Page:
Zebras are more than just horses with stripes, which was something that European colonists would find out the hard way after countless failed attempts to domesticate them. While a few zebras were tamed here and there in the 18th and 19th centuries, as one can witness in historical photos showing zebras pulling carts or people riding them, it proved too much work and any subsequent effort to harness zebras for work alongside humans was abandoned.
Like horses and donkeys, zebras belong to the Equidae family (known as equids). The three species are so closely related that they can interbreed and form hybrids such as a zedonk (a cross between a male zebra and a female donkey), a zorse (the offspring of a male zebra and a female horse), and zonie (hybrid between a zebras and ponies). But unlike their cousins, zebras resisted submitting to humans. Why is that? After all, zebras are native to Africa, the cradle of humanity.
It may all have to do with natural selection. Zebras and horses diverged from a common ancestor around 4-4.7 million years ago, and each became adapted to their particular environments. Herds of wild horses in North America and Europe were initially kept as food animals, but later became accustomed to humans. After the advent of agriculture 12,000 years ago, horses proved their worth in transportation and warfare, which prompted humans to invest time and effort into domesticating them by selectively breeding the tamest individuals.
But unlike wild horses, zebras in the open African savanna had many more predators to worry about, including fierce lions, lightning-fast cheetahs, and cunning hyenas. As such, natural selection forged zebras into very reactive animals that are ready to leap at the slightest sign of danger. Zebras are particularly feisty and will greatly resist getting captured.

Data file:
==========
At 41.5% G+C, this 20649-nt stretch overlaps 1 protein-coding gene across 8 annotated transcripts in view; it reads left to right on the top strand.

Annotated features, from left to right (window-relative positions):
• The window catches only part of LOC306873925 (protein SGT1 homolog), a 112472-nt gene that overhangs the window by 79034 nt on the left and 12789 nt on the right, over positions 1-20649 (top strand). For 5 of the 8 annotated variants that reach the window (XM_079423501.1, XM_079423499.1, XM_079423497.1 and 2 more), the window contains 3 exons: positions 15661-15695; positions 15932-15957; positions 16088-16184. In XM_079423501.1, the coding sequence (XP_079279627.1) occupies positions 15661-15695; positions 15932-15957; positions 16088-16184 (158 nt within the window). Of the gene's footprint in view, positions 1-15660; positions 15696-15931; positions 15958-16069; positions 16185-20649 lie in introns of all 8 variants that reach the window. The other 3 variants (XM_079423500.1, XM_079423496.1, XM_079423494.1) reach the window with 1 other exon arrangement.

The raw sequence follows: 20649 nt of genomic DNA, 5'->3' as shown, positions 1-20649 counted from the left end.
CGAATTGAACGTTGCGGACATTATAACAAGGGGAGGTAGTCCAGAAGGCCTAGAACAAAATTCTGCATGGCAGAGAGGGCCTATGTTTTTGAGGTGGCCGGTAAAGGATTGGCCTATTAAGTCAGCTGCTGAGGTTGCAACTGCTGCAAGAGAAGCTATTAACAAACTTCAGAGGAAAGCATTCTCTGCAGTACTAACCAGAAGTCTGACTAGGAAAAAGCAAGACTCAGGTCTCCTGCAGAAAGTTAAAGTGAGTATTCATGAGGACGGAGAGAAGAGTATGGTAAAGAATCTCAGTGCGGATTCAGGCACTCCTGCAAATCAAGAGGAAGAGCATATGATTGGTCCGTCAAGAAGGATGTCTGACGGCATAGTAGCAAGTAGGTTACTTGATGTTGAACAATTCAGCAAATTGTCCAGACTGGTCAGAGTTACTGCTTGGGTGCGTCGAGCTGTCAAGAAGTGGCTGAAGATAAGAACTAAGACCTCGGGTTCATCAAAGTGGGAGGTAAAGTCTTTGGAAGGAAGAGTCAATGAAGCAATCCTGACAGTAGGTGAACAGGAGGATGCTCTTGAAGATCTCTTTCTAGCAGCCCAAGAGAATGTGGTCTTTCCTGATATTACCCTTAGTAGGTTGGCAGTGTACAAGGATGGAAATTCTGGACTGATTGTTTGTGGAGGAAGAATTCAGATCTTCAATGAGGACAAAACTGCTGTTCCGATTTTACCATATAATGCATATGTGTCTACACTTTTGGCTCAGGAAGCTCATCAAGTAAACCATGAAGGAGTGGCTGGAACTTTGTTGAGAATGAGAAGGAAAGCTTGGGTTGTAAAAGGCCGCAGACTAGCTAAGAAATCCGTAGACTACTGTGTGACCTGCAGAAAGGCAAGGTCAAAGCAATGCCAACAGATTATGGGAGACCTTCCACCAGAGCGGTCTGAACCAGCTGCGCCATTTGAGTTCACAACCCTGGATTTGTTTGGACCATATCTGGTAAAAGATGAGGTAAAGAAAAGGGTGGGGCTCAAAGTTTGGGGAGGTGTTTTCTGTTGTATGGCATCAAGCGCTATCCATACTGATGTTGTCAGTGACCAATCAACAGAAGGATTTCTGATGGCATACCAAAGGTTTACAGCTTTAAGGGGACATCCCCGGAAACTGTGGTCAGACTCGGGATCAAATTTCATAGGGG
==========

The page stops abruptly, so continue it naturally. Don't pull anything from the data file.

Despite their poney-like size, some zebras have managed to kill attacking lions with a single back kick. They’re not less menacing from the front either, as they’re known to pack a savage bite. Zebras also have a hardwired ducking reflex, which greatly hinders their capture by lasso or other methods. Finally, zebras have no family structure and no hierarchy, unlike wild horses that live in herds and have a structured order.
People quickly recognized these highly unfriendly qualities, but they nevertheless tried to break the zebra to harness. For instance, in the 19th century, George Grey imported zebras from South Africa to New Zealand, where he was newly appointed governor and was fond of having a carriage pulled by the wild african equids. Victorian-era zoologist Lord Walter Rothschild famously drove a carriage drawn by zebras to Buckingham Palace. Later, in the early 20th century, Rosendo Ribeiro, the first doctor in Nairobi, allegedly made house calls on zebraback.
The German army in its German East Africa colony was particularly interested in domesticating zebras in lieu of horses. They even implemented a program to cross zebras with horses to create hybrids that were resistant to disease that typically wiped out imported horses.
However, these were just a couple of instances of tamed individuals. Overall, zebras proved too stubborn to domesticate, despite the best efforts of European colonists in Africa who would have made good use of them. Even recent efforts have proven somewhat futile. In 2013, a teenager in Virginia, Shea Inman, trained a zebra to ride it. After many months of patience and reward-based training, she managed somewhat to ride the zebra, although Inman noted: “Some days it’s like he’s been riding for 30 years and other days he acts like he’s never seen a human being.”
So despite their horse-like appearance, zebras won’t submit easily to humans. They like to live life as nature intended: always on their own terms.